Focusing on the impact resistance, if the glazing is located in the lower 30 feet of the building, the glazing must be able to pass the "Large Missile Test" of ASTM E 1996; where they shoot a number of 2x4s at the window and evaluate the results against the acceptance criteria. For window glazing located above the 30-foot level, the "Small Missile Test" of ASTM E 1996 is called for, which is a procedure that involves shooting small steel balls at the window and evaluating the results.
With that stated, there follows an exception that allows you to ignore all of the above if the components and cladding are designed, according to code, as a "partially enclosed building," as opposed to an "enclosed building." What does that mean? Well, without going into it too deeply, it means the building's internal design pressure increases by a factor of approximately three.
If we consider a wind pressure to be positive when it acts toward the wall and negative when it acts away from the wall, then a negative internal pressure will add to the positive external pressure and subtract from the external negative pressure and a positive internal pressure will subtract from the positive external pressure and add to the external negative pressure. Got that? Don't worry about it-I too have to draw a sketch to keep things straight. The bottom line is making a last minute decision to go from impact to non-impact resistant changes the design loads on all of the wall components and cladding.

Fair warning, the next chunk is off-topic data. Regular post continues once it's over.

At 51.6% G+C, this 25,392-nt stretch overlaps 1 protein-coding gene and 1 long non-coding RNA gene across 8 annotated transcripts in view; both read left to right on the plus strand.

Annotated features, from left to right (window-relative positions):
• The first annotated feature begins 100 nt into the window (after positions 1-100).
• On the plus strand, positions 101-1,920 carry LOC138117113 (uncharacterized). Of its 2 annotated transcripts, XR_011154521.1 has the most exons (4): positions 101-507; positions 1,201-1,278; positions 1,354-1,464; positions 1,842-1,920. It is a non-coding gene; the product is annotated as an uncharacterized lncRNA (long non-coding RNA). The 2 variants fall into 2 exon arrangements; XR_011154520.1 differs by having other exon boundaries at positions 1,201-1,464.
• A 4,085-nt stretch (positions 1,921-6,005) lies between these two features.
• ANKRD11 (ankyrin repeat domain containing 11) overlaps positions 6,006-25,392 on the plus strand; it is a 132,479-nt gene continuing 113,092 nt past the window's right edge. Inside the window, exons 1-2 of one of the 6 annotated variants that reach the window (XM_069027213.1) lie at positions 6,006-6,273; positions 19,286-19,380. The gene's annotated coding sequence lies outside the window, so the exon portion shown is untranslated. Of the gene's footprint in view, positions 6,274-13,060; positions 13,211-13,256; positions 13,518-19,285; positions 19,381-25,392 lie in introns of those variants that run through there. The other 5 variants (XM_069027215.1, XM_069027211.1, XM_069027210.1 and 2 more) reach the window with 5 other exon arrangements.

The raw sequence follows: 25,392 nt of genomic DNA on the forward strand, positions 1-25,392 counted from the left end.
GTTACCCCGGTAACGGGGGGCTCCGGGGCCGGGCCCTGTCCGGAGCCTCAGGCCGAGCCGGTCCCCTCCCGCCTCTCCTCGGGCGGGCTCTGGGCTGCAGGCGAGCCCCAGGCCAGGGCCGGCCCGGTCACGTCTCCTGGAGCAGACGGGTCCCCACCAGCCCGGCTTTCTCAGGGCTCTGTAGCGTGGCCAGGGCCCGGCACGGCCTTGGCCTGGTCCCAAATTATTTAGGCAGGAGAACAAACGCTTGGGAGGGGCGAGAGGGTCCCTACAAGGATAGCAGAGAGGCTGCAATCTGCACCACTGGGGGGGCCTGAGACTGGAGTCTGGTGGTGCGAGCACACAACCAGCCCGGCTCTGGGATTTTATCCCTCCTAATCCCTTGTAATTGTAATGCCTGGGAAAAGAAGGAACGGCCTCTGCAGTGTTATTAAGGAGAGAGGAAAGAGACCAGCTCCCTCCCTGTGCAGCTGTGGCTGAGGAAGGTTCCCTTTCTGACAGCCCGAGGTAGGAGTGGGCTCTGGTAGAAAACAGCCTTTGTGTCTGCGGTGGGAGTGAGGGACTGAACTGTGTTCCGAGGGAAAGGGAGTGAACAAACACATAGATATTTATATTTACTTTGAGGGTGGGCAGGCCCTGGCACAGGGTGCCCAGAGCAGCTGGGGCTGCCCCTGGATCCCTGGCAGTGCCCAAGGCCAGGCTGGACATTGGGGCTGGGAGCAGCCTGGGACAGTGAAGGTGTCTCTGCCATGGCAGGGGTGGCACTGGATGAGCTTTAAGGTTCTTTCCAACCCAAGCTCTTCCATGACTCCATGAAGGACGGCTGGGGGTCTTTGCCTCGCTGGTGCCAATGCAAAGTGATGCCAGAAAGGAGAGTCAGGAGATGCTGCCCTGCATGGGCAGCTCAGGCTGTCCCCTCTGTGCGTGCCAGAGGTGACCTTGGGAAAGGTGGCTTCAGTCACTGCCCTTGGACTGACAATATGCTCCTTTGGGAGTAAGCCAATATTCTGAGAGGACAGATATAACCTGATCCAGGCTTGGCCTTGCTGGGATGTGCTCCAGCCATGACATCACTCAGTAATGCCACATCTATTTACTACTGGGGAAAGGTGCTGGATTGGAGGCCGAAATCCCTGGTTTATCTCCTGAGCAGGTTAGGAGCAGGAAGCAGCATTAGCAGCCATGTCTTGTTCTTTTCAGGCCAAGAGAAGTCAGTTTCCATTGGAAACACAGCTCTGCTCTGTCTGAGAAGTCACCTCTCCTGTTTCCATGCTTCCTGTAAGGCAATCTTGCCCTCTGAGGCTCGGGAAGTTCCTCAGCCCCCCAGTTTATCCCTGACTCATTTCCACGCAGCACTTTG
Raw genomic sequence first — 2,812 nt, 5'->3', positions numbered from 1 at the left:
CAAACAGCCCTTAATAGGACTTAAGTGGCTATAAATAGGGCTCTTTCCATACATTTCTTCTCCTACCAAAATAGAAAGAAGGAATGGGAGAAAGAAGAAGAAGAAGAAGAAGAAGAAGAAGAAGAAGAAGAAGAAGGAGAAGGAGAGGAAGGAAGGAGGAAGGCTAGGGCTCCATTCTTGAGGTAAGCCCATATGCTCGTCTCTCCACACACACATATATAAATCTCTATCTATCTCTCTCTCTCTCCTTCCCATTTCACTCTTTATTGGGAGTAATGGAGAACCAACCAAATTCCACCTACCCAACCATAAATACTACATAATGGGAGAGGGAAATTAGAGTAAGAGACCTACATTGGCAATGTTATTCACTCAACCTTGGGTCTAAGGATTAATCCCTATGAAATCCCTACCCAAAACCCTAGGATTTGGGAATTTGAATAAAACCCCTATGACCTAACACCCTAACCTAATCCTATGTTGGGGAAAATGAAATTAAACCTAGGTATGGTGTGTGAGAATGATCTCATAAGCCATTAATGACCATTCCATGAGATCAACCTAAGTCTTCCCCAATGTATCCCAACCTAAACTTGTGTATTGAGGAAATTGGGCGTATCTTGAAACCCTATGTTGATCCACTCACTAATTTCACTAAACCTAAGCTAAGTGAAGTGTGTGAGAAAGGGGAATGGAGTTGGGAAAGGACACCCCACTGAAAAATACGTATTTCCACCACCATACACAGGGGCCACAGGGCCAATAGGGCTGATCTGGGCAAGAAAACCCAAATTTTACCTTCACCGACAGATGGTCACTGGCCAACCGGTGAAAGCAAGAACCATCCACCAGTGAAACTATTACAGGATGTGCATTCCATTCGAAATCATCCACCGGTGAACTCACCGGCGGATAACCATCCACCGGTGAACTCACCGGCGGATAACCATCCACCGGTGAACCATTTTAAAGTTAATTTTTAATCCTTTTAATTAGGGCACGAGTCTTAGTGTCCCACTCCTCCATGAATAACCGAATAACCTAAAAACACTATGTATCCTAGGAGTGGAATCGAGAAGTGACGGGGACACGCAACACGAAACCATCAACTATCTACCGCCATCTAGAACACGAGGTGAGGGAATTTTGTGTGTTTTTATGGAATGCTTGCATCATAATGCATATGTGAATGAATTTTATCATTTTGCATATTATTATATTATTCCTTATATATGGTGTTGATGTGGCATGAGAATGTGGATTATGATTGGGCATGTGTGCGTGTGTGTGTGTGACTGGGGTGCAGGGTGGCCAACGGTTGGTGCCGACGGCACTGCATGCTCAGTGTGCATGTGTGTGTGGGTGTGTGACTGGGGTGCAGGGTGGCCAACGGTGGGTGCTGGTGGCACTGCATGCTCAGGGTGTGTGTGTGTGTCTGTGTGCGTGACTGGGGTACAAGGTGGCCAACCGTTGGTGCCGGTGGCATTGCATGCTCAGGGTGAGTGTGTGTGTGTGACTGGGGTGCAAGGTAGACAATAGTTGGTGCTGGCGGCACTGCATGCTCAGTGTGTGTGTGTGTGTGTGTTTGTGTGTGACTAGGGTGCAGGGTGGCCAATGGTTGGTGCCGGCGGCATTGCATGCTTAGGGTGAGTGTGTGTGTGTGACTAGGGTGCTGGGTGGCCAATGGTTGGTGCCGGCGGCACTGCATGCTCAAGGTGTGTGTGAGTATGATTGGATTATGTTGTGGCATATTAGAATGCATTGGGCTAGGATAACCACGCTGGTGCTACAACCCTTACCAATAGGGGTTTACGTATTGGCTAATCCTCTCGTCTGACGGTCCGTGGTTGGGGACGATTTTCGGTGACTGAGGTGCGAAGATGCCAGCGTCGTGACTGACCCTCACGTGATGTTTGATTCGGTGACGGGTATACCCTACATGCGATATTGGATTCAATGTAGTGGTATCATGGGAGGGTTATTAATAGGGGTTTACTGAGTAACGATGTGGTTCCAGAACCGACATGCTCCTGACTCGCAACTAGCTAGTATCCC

So what's the problem? The problem is whether the component and cladding designers know that the loads have changed. This new information may not make a big difference to a project with a concrete frame, CMU infill and partitions, etc., but it makes a big difference to a steel stud infill or steel stud panel project of which there are a number of along the Southeast Coast.
I apologize for the abrupt change. In my almost never-ending quest to dissuade the use of the term "synthetic stucco," I offer the following: It confuses the consumer. It is also my opinion that stucco is not just a "look," as often claimed, although from a distance the stucco finish and the EIFS finish do sometimes appear to be similar and/or the same. However, beyond the finish layer the systems are quite different. The Portland Cement Association offers the following on its FAQ's Web page:
Question: Are plaster, stucco and EIFS the same?Answer: We are often asked if stucco and plaster are the same thing and if plaster and EIFS are the same thing.
The answer requires a thorough explanation. Plaster is the more general term for material that is applied to a wall surface in a thin layer. Portland cement-based plaster is such a material that uses Portland cement as the binder. It is sometimes called "traditional stucco." Stucco is a somewhat colloquial term for Portland cement plaster and some people consider it to refer to an exterior-not interior-finish. EIFS stands for exterior insulation and finish system, which is sometimes (incorrectly) called "synthetic stucco." To complicate matters, "plastering" is the verb that describes the action of applying any of the various materials to a wall surface.
The answer goes on to explain the difference between Portland cement plaster and EIFS, which is consistent with my statement above that concludes by stating that the systems are quite different. The PCA also says that Portland cement should not be confused with EIFS although they share similarities in application and final appearance.
EIMA does not have a position because, as the association says, it has never acknowledged or recognized the term in any way, shape or form. The Carolinas Lathing and Plastering Contractors' Association position is that it does not recognize the term "synthetic stucco" as being synonymous with EIFS. I will continue to build my case.